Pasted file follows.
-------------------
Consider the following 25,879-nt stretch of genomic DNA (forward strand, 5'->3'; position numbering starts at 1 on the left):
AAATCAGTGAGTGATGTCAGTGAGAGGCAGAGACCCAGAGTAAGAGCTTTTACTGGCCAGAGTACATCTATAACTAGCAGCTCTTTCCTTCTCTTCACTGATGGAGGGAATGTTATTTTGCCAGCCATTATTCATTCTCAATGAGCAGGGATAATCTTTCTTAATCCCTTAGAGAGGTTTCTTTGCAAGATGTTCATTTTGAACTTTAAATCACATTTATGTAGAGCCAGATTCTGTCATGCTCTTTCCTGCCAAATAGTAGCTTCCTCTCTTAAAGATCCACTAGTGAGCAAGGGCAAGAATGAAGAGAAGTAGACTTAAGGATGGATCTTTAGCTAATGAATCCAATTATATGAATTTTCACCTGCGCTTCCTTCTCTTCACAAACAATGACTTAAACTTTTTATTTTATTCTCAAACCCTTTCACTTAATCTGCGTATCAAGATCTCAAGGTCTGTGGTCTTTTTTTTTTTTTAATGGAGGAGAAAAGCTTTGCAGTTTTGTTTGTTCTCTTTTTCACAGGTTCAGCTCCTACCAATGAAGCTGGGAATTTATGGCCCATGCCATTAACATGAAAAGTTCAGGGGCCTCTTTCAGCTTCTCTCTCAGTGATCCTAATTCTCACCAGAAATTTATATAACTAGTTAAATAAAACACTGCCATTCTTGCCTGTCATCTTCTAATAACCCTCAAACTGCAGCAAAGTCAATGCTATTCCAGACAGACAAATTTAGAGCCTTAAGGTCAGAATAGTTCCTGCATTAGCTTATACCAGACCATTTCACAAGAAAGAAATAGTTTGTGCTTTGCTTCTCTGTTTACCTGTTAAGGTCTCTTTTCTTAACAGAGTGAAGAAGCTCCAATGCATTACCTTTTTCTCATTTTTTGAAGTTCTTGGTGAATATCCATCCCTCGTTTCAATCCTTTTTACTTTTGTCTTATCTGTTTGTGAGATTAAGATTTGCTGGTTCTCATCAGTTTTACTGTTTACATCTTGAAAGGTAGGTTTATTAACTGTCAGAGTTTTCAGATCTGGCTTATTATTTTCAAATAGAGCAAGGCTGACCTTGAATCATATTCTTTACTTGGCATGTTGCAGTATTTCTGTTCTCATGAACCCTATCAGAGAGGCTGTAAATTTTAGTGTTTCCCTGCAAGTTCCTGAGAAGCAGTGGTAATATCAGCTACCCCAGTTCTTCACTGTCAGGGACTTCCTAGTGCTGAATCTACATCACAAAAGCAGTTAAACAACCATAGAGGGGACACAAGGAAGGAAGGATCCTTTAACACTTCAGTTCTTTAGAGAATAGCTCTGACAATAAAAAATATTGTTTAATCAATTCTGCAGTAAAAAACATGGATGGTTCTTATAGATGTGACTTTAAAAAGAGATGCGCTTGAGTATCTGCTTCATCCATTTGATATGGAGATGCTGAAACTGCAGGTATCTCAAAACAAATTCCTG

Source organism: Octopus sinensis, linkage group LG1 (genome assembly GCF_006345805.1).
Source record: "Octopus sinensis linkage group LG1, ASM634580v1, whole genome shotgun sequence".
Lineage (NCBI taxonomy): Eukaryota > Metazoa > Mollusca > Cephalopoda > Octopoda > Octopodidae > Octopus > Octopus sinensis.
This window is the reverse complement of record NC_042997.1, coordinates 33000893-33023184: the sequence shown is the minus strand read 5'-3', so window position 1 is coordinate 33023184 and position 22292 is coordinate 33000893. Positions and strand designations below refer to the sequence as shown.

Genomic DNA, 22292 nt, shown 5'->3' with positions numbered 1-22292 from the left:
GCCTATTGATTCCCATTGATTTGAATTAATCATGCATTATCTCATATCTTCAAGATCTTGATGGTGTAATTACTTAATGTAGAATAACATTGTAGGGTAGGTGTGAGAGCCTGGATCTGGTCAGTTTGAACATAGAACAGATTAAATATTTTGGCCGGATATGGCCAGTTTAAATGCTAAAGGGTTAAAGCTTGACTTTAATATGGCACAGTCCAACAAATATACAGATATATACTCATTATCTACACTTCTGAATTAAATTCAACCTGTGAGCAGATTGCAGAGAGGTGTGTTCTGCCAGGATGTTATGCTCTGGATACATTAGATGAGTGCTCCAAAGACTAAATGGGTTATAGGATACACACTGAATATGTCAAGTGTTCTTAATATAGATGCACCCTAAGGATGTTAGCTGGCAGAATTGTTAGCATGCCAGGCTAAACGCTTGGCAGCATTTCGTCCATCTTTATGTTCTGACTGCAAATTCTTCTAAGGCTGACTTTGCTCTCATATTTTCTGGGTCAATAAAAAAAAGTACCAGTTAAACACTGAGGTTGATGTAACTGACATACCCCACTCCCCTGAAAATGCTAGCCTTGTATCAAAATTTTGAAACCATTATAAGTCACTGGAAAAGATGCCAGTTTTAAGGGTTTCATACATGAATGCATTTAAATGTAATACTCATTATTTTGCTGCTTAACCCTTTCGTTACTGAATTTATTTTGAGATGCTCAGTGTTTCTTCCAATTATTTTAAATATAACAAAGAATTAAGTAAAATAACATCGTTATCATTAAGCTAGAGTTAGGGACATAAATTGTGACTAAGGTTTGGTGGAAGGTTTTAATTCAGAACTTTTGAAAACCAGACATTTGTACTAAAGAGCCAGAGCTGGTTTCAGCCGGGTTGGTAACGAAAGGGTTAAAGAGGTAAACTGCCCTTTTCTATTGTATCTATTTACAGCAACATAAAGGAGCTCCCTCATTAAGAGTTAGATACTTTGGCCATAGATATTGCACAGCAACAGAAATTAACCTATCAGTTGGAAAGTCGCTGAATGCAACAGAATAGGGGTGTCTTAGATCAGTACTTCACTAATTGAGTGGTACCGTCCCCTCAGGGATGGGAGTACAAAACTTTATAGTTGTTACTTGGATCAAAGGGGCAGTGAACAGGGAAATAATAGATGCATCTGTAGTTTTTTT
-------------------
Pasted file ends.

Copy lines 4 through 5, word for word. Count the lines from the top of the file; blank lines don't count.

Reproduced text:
Source record: "Octopus sinensis linkage group LG1, ASM634580v1, whole genome shotgun sequence".
Lineage (NCBI taxonomy): Eukaryota > Metazoa > Mollusca > Cephalopoda > Octopoda > Octopodidae > Octopus > Octopus sinensis.